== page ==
• Humira
  • Imlygic
  • Infugem
  • Kyprolis
  • Leukine
  • Lupron Depot-PED
  • Minocin
  • Mononine
  • Nipent
  • Nplate
  • Oncaspar
  • Padcev
  • Panhematin
  • Prolia
  • Rybrevant 
  • Signifor LAR
  • Synribo
  • Tezspire
  • Trogarzo
  • Vabomere
  • Varizig
  • Vectibix
  • Vivitrol 
  • Xiaflex 

Adjustments to Drug Coinsurance

Traditionally, Medicare Part B coinsurance is 20% of the total bill once the Part B deductible has been met. This means you must pay 20% of the costs out-of-pocket. The Medicare prescription drug rebate rule lessens this coinsurance amount for anyone receiving a qualifying drug.

Coinsurance amounts for the first 27 drugs range from as low as 11.892% to 19.990%. Depending on the amount of inflation, the drug price was increased. The chart below reveals each drug and its coinsurance amount for 2023.

Drug Name (Manufacturer) Adjusted Coinsurance Amount (Typically 20%)
Abelcet 19.4%
Adcetris 19.5%
Aggrastat 19.5%
Akynzeo 15.7%
Atgam 18.1%
Aveed 18.8%
Bicillin CR 17.6%
Bilillin L-A 17.2%
Blincyto 19.3%
Carnitor 13.6%
Crysvita 19.8%
Cuvitru 19.9%
Cytogam 19.1%
Enjaymo 19.8%
Flebogamma DIF 14.1%
Folotyn 19.9%
Fragmin 11.9%
Gammagard S/D 19.3%
Humira 19.7%
Imlygic 19.6%
Infugem 19.4%
Kyprolis 19.7%
Leukine 19.4%
Lupron Depot-PED 19.4%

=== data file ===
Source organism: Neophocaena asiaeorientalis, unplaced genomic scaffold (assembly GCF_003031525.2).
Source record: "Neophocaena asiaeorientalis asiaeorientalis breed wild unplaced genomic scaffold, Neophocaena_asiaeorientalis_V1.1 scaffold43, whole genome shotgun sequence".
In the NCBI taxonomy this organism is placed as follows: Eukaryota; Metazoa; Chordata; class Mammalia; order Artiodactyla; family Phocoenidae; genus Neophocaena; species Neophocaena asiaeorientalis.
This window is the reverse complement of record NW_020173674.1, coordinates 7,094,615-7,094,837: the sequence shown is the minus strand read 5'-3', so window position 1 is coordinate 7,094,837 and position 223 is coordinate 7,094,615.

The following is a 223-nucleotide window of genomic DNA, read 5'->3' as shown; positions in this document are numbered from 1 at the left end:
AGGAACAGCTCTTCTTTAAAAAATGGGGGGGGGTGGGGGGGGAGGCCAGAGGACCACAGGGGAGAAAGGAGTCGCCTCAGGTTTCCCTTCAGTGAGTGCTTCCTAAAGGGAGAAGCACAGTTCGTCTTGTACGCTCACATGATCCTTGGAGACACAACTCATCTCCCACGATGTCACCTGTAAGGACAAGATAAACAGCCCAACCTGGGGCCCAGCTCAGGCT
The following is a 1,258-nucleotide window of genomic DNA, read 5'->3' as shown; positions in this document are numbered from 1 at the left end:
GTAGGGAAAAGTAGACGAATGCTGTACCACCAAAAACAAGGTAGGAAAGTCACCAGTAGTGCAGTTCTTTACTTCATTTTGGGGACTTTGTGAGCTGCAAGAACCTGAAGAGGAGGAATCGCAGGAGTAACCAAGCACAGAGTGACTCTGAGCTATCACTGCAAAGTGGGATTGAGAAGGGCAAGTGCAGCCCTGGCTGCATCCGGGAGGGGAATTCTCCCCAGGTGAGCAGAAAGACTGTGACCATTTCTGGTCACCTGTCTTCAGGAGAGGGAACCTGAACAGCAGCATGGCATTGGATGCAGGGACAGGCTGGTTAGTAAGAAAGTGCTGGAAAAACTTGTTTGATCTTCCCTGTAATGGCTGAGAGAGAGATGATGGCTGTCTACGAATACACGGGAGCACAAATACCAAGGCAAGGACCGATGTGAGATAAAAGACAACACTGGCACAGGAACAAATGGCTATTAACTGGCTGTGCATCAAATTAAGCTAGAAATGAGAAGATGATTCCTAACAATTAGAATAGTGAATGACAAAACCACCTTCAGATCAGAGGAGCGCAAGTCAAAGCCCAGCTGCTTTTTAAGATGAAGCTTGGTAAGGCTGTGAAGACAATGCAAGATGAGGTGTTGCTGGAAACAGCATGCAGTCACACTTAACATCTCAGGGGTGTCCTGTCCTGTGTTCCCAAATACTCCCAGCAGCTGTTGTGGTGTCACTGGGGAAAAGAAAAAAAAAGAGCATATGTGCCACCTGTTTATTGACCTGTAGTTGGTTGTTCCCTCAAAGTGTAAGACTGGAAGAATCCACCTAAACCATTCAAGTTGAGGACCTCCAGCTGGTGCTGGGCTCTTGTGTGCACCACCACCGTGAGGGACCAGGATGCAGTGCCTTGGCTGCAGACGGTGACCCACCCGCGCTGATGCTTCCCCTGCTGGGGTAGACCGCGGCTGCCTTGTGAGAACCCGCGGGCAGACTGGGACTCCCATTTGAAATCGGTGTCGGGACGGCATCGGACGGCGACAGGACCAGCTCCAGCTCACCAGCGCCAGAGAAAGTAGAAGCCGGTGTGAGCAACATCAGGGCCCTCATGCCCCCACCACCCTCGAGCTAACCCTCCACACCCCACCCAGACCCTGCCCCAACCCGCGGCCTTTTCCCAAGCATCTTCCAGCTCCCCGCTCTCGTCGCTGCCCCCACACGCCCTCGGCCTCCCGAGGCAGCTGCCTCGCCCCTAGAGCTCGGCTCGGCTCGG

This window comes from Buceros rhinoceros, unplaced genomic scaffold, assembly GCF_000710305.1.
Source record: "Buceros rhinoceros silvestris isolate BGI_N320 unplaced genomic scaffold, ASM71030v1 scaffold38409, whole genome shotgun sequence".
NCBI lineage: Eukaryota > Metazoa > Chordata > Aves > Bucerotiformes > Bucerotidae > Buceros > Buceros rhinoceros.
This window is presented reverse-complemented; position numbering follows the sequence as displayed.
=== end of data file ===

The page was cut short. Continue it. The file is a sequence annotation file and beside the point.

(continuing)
Minocin 19.1%
Mononine 19.9%
Nipent 18.9%
Nplate 19.7%
Oncaspar 19.1%
Padcev 19.7%
panhematin 19.5%
Prolia 19.8%
Rybrevant 19.9%
Signifor LAR 19.91%
Synribo 18.9%
Tezspire 19.9%
Trogarzo 19.8%
Vabomere 19.8%
Varizig 19.6%
Vectibix 19.6%
Vivitrol 19.9%
Xiaflex 19.1%

How to Get Help With Medicare Prescription Drug Rebates 

If you receive any of the drugs listed above in an outpatient setting, you will notice a decrease in your out-of-pocket spending in the coming months. For beneficiaries looking to cut out-of-pocket costs, additional coverage options are available to help cover the cost of Medicare Part B coinsurance.

For individuals who wish to reduce their healthcare spending, Medicare Supplement plans and Medicare Part D plans are a great way to receive comprehensive coverage and overall reduce costs. Complete our online rate form or contact us at the number above to review plan options in your area, check your eligibility, and compare your options today.


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  1. Biden administration names first round of drugs to face Medicare rebate penalties, The Hill. Accessed March 2023.
  2. How Will the Prescription Drug Provisions in the Inflation Reduction Act Affect Medicare Beneficiaries?, KFF. Accessed March 2023.
  3. Reduced Coinsurances, CMS . Accessed June 2023.

Kayla Hopkins

  • Content Editor

Kayla Hopkins is an accomplished writer and Medicare enthusiast serving as the Editor of Upon completing her Communications degree from Ohio University, Kayla dedicated her time to understanding the ever-evolving landscape of healthcare. With her extensive background as a Licensed Insurance Agent, she brings a wealth of knowledge and expertise to her writing.